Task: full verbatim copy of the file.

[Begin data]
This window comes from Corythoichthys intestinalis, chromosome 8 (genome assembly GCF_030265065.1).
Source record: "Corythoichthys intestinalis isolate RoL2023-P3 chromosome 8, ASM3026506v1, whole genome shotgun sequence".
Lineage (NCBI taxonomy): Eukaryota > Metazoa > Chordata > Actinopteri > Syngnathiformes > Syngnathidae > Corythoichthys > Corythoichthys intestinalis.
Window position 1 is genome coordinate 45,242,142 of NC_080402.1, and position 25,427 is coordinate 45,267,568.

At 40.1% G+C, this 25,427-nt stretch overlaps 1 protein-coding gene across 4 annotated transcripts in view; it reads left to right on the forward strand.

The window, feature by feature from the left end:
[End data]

This window comes from Corythoichthys intestinalis, chromosome 8 (genome assembly GCF_030265065.1).
Source record: "Corythoichthys intestinalis isolate RoL2023-P3 chromosome 8, ASM3026506v1, whole genome shotgun sequence".
Lineage (NCBI taxonomy): Eukaryota > Metazoa > Chordata > Actinopteri > Syngnathiformes > Syngnathidae > Corythoichthys > Corythoichthys intestinalis.
Window position 1 is genome coordinate 45,242,142 of NC_080402.1, and position 25,427 is coordinate 45,267,568.

At 40.1% G+C, this 25,427-nt stretch overlaps 1 protein-coding gene across 4 annotated transcripts in view; it reads left to right on the forward strand.

The window, feature by feature from the left end: